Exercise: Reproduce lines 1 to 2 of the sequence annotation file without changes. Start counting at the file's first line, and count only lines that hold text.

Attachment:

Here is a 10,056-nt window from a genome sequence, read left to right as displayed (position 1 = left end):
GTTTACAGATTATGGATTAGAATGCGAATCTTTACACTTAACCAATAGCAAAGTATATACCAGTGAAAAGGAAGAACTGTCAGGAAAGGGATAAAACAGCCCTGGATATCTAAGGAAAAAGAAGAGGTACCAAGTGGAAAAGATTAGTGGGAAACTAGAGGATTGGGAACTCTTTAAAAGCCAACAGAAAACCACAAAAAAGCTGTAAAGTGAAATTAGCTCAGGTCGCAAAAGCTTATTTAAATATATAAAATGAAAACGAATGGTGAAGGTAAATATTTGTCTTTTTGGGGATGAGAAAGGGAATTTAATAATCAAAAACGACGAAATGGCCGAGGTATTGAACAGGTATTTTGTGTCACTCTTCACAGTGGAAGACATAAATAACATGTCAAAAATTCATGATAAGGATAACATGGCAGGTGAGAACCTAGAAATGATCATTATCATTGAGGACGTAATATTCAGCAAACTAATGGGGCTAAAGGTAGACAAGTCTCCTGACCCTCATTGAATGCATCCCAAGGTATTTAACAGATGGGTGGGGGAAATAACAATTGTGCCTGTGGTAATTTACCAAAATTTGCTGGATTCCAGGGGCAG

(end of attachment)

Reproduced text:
Here is a 10,056-nt window from a genome sequence, read left to right as displayed (position 1 = left end):
GTTTACAGATTATGGATTAGAATGCGAATCTTTACACTTAACCAATAGCAAAGTATATACCAGTGAAAAGGAAGAACTGTCAGGAAAGGGATAAAACAGCCCTGGATATCTAAGGAAAAAGAAGAGGTACCAAGTGGAAAAGATTAGTGGGAAACTAGAGGATTGGGAACTCTTTAAAAGCCAACAGAAAACCACAAAAAAGCTGTAAAGTGAAATTAGCTCAGGTCGCAAAAGCTTATTTAAATATATAAAATGAAAACGAATGGTGAAGGTAAATATTTGTCTTTTTGGGGATGAGAAAGGGAATTTAATAATCAAAAACGACGAAATGGCCGAGGTATTGAACAGGTATTTTGTGTCACTCTTCACAGTGGAAGACATAAATAACATGTCAAAAATTCATGATAAGGATAACATGGCAGGTGAGAACCTAGAAATGATCATTATCATTGAGGACGTAATATTCAGCAAACTAATGGGGCTAAAGGTAGACAAGTCTCCTGACCCTCATTGAATGCATCCCAAGGTATTTAACAGATGGGTGGGGGAAATAACAATTGTGCCTGTGGTAATTTACCAAAATTTGCTGGATTCCAGGGGCAG